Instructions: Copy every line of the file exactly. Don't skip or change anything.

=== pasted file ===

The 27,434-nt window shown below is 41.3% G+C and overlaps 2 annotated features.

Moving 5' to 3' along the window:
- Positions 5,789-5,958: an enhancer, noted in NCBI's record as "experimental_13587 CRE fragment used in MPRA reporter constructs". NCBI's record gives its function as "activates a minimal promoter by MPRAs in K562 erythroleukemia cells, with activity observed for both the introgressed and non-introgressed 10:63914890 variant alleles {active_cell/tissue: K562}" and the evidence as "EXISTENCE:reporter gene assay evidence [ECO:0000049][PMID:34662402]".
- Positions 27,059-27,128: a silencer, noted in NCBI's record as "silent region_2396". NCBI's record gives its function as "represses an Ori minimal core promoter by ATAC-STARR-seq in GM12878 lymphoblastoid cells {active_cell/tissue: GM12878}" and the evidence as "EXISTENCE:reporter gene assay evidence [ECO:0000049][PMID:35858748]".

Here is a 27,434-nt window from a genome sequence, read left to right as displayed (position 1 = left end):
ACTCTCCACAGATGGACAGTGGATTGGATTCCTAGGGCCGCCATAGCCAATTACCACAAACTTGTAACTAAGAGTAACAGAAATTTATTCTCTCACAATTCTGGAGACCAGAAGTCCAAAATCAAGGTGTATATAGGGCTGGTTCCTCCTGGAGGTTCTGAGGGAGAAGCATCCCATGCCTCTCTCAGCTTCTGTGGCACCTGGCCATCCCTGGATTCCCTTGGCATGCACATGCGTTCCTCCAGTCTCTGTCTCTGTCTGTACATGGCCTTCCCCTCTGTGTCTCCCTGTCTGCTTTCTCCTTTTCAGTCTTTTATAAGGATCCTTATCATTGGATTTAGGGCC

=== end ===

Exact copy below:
The 27,434-nt window shown below is 41.3% G+C and overlaps 2 annotated features.

Moving 5' to 3' along the window:
- Positions 5,789-5,958: an enhancer, noted in NCBI's record as "experimental_13587 CRE fragment used in MPRA reporter constructs". NCBI's record gives its function as "activates a minimal promoter by MPRAs in K562 erythroleukemia cells, with activity observed for both the introgressed and non-introgressed 10:63914890 variant alleles {active_cell/tissue: K562}" and the evidence as "EXISTENCE:reporter gene assay evidence [ECO:0000049][PMID:34662402]".
- Positions 27,059-27,128: a silencer, noted in NCBI's record as "silent region_2396". NCBI's record gives its function as "represses an Ori minimal core promoter by ATAC-STARR-seq in GM12878 lymphoblastoid cells {active_cell/tissue: GM12878}" and the evidence as "EXISTENCE:reporter gene assay evidence [ECO:0000049][PMID:35858748]".

Here is a 27,434-nt window from a genome sequence, read left to right as displayed (position 1 = left end):
ACTCTCCACAGATGGACAGTGGATTGGATTCCTAGGGCCGCCATAGCCAATTACCACAAACTTGTAACTAAGAGTAACAGAAATTTATTCTCTCACAATTCTGGAGACCAGAAGTCCAAAATCAAGGTGTATATAGGGCTGGTTCCTCCTGGAGGTTCTGAGGGAGAAGCATCCCATGCCTCTCTCAGCTTCTGTGGCACCTGGCCATCCCTGGATTCCCTTGGCATGCACATGCGTTCCTCCAGTCTCTGTCTCTGTCTGTACATGGCCTTCCCCTCTGTGTCTCCCTGTCTGCTTTCTCCTTTTCAGTCTTTTATAAGGATCCTTATCATTGGATTTAGGGCC